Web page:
1996-2017: how (and how much) has the Italian Senate contributed to the formation of European laws?

Foto L'importante è partecipare. 1996-2017: come (e quanto) ha contribuito il Senato alla formazione delle leggi europee?

Up until the fifteenth legislature, it was the Italian government's prerogative to select which European Union acts to send to Parliament for examination. The flow varied widely - two documents in 1999, 115 in 2000, and just one in 2002 - until the European Commission changed its practice in 2006, under an initiative by then-President José Barroso, when it began directly sending acts and law bills to National Parliaments.
In 2009, the Lisbon Treaty brought in subsidiarity checks. Senate participation in the formation of European law has risen over a hundred-fold: from just two opinions issued during the XIII legislature to as many as 250 in the XVII legislature.
Today, between political dialogue and checks on subsidiarity, the flow between Brussels and Rome is non-stop. During the most recent legislature, the Senate has "processed" 924 acts - compared with 435 in the XVI legislature - of which the government flags a dozen or so each week as being of special importance or of national interest. How do Senators manage to provide a reasoned opinion within the forty-day deadline? How are its committees organized to cope with this increasingly pressing pace? We publish here the first statistical analysis of the procedures adopted at Palazzo Madama to the pot.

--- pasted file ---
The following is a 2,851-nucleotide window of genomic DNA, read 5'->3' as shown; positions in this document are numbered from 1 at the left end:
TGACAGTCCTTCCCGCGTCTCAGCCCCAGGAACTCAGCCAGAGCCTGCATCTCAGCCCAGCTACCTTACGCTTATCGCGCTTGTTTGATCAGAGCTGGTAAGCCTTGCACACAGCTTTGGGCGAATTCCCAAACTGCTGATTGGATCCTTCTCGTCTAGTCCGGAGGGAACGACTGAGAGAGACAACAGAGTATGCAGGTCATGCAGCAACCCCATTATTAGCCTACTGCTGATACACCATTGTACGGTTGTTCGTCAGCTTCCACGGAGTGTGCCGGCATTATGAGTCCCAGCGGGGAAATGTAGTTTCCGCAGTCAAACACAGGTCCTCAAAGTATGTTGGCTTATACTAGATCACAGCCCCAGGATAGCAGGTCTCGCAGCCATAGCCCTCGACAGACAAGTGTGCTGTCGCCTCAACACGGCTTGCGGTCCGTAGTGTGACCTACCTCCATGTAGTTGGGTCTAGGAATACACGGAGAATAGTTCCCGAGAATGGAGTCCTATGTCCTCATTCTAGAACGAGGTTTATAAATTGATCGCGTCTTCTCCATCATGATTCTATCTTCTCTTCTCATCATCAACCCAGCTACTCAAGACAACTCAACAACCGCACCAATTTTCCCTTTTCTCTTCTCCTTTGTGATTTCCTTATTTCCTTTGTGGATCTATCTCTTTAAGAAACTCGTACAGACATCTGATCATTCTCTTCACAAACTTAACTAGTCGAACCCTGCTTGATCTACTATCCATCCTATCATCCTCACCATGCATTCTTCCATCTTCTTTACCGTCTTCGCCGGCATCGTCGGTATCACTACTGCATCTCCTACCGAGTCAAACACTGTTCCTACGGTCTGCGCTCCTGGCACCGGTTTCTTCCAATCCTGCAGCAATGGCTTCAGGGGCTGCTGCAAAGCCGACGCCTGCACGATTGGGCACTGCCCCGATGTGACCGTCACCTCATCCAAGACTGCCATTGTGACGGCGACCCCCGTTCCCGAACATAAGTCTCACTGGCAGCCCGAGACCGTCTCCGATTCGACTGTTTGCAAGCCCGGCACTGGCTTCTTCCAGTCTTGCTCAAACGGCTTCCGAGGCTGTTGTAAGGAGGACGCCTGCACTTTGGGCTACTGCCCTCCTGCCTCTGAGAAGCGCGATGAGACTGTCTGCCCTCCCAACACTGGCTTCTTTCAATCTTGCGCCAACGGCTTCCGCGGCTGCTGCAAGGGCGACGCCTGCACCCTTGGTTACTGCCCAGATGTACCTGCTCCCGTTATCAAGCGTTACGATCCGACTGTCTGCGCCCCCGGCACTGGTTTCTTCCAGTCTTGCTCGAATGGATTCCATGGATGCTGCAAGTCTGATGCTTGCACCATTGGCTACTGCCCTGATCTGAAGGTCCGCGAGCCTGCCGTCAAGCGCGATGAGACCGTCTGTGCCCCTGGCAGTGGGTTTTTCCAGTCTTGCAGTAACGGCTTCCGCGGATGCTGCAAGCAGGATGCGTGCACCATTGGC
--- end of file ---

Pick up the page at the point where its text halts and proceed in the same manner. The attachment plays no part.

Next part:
• Tables and figures


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